Erasmus Levine leads a double life but only a small group of people are aware of the fact. He’s an assistant professor at the School of Philosophy at the obscure Catholic University of America, married with two children and leads a seemingly ordinary existence. Apart, of course, from the interesting time-consuming research that might appear very boring to his friends. He also was selected for the world’s most important assignment to travel with the American President and be in charge of the nuclear briefcase, which is both a blessing and a curse. He’s been chosen for his intellect and passion, and trained and shaped to become a member of an exclusive team.
For years he has been receiving a series of cryptic messages which started with the words ‘We two against the world’ from the mysterious Alpha. As the time passed, the ingenuity of coded ways to deliver snippets of information convinced him that at some point he would need to escape from his overwhelming responsibilities. He sees his chance during an unexpected official visit to Stockholm.
Security is tight as always, with vigilance at the highest level yet as the early morning fire alarm sounds in the Grand Hotel, he decides to flee. The President and his entourage take refuge in the never-ending tunnels under the city. Erasmus manages to confuse those around him by using the nurse who had kept an eye on him as a human battering ram. He vanishes, together with the injured nurse and the attached briefcase.
What happens next is completely unpredictable. He realises who Alpha is. He gains an unexpected ally, his former tutor and academic supervisor, the enigmatic brilliant Ingrid who wants him to help her to eliminate the world’s nuclear arsenals. But the controlled demolition might end either nuclear assets or wipe out humanity. There is no way to get a clear answer either way and everyone knows it. Hence Erasmus becomes the most wanted fugitive, hunted by the US military and his former handler, Edelweiss, who will stop at nothing to catch him.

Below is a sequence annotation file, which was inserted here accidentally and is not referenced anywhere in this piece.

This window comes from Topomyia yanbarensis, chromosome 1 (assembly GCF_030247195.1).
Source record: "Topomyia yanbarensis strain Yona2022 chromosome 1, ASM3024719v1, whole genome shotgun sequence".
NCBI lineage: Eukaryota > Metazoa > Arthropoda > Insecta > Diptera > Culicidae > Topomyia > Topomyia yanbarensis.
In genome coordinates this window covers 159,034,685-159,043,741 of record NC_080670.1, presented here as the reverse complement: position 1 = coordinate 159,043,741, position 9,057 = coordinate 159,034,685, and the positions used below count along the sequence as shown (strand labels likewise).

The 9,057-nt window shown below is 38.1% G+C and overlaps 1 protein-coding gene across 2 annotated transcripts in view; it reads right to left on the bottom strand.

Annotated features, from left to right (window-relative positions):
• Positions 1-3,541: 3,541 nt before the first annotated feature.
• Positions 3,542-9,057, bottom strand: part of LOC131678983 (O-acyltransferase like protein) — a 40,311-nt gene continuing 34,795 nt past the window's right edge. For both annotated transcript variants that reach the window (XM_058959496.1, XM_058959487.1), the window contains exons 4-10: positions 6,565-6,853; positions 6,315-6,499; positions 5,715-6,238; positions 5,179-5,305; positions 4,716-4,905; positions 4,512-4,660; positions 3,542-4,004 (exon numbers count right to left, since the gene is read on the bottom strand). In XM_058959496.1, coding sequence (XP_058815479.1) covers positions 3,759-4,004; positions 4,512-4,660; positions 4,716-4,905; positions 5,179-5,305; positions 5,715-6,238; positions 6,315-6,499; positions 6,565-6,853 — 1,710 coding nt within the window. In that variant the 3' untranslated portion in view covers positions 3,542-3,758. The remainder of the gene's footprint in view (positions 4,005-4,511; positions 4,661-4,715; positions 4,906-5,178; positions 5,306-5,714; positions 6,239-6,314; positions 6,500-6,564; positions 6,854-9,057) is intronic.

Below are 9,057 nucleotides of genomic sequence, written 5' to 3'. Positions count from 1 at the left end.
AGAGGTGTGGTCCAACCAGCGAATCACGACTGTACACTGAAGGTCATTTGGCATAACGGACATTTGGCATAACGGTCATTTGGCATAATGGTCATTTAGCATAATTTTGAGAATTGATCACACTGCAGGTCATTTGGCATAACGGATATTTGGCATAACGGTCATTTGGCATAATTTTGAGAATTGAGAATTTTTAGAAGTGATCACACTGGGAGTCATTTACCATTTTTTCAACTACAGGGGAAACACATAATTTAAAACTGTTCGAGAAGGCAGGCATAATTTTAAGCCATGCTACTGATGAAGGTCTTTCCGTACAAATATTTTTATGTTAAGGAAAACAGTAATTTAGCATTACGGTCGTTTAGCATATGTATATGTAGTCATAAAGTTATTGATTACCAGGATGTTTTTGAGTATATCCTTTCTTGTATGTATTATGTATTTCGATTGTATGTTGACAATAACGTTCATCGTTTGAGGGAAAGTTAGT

The intricate plot of Mattias Berg’s The Carrier, excellently translated by George Goulding, deals with many existentialist issues, questioning all that we know about nuclear programmes, the involvement of various countries in building weapons of mass and rapid destruction, and the moral dilemmas of those in the various systems. Mankind followed its most dangerous fantasy and created pure danger.
As Erasmus’ dissertation focused on the hidden layers of knowledge relating to the development of nuclear programmes, we get to know his thought processes, but some issues are rather too difficult to comprehend. This layer of scientific and political complexity adds tension to the already full-on suspenseful narration as Erasmus is not sure who to trust and what he actually believes. Conflicting thoughts and the overwhelming stress and pressure of being on the run impact him heavily.
The network of deep tunnels, many of them blasted out and carved especially for now defunct nuclear weapons programme, shows a different story to the neutral Sweden people usually think of. but it can also represent the labyrinthine methods of governments working, true or not, with brainwashing, intelligence, action and terror. Berg brings all these ideas together to make you think.